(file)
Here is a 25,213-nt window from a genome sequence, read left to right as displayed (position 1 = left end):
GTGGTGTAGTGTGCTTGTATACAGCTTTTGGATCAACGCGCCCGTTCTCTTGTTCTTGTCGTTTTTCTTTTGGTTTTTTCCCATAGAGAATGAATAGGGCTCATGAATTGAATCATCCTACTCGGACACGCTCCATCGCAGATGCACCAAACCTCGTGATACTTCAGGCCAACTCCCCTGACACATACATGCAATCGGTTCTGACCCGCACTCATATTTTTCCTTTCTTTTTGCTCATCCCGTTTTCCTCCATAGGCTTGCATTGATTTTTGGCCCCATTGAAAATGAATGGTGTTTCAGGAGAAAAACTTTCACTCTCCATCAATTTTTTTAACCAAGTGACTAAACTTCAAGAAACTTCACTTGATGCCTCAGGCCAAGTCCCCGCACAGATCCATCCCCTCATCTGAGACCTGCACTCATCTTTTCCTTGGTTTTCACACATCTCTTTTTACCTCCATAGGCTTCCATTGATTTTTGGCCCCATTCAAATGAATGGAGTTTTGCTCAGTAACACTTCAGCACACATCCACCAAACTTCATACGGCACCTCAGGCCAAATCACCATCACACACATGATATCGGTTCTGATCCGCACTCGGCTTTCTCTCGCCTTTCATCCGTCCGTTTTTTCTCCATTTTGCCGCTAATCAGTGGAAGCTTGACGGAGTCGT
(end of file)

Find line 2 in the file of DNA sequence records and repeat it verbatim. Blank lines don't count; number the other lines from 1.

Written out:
GTGGTGTAGTGTGCTTGTATACAGCTTTTGGATCAACGCGCCCGTTCTCTTGTTCTTGTCGTTTTTCTTTTGGTTTTTTCCCATAGAGAATGAATAGGGCTCATGAATTGAATCATCCTACTCGGACACGCTCCATCGCAGATGCACCAAACCTCGTGATACTTCAGGCCAACTCCCCTGACACATACATGCAATCGGTTCTGACCCGCACTCATATTTTTCCTTTCTTTTTGCTCATCCCGTTTTCCTCCATAGGCTTGCATTGATTTTTGGCCCCATTGAAAATGAATGGTGTTTCAGGAGAAAAACTTTCACTCTCCATCAATTTTTTTAACCAAGTGACTAAACTTCAAGAAACTTCACTTGATGCCTCAGGCCAAGTCCCCGCACAGATCCATCCCCTCATCTGAGACCTGCACTCATCTTTTCCTTGGTTTTCACACATCTCTTTTTACCTCCATAGGCTTCCATTGATTTTTGGCCCCATTCAAATGAATGGAGTTTTGCTCAGTAACACTTCAGCACACATCCACCAAACTTCATACGGCACCTCAGGCCAAATCACCATCACACACATGATATCGGTTCTGATCCGCACTCGGCTTTCTCTCGCCTTTCATCCGTCCGTTTTTTCTCCATTTTGCCGCTAATCAGTGGAAGCTTGACGGAGTCGT